What makes up the DNA of a good retail loyalty program? Lisa Powell of Amblique sheds some light on loyalty best practice in the omni-channel age.
It seems these days that every retailer has a loyalty program – a card, a database, a barely-personalised email blast. This era of poorly conceived loyalty schemes has only served to make consumers increasingly cynical, with an overwhelming feeling that they’re being taken advantage of rather than rewarded. More often than not, loyalty programmes are put in place as a way to build up an email database rather than to reward genuinely loyal customers.
The majority of loyalty programs do little for the consumer or the retailer. They don’t deliver on what the customer wants, they don’t reward or encourage true loyalty and they don’t build brand advocacy or even brand consideration. Most of today’s loyalty programs feed the cynicism of the consumer, and many actually work to reinforce the feeling that they are being ripped off. Retailers who come up with meaningful, simple, transparent, omni-channel programs that actually reward loyalty and deliver on the brand’s promise will be ahead of the game.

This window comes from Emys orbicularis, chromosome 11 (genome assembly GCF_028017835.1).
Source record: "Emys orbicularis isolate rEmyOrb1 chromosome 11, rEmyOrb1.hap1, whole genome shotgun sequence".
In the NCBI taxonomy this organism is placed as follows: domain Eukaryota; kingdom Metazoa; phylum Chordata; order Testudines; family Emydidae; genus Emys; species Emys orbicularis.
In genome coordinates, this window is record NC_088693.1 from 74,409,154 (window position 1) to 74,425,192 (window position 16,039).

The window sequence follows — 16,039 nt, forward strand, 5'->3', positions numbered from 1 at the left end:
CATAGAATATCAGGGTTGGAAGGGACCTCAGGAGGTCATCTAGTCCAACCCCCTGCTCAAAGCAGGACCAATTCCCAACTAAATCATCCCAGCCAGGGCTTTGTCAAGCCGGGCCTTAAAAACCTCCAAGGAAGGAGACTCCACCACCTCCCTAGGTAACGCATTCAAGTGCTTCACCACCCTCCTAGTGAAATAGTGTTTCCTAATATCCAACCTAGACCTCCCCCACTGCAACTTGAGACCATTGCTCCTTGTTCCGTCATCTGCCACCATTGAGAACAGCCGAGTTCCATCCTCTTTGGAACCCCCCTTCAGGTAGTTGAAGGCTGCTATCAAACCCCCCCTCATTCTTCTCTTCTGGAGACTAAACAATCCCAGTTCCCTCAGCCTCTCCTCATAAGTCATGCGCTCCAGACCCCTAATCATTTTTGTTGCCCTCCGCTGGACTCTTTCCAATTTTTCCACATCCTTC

These programs don’t need to be complex or complicated; in fact, the opposite is true – they just need to work to create experiences that are meaningful, memorable and consistent, that give customers a reason to come back or even recommend the store or brand to others. Loyalty benefits such as discounts or special offers should be a reward for repeat purchasing behaviour, not the primary reason to shop there.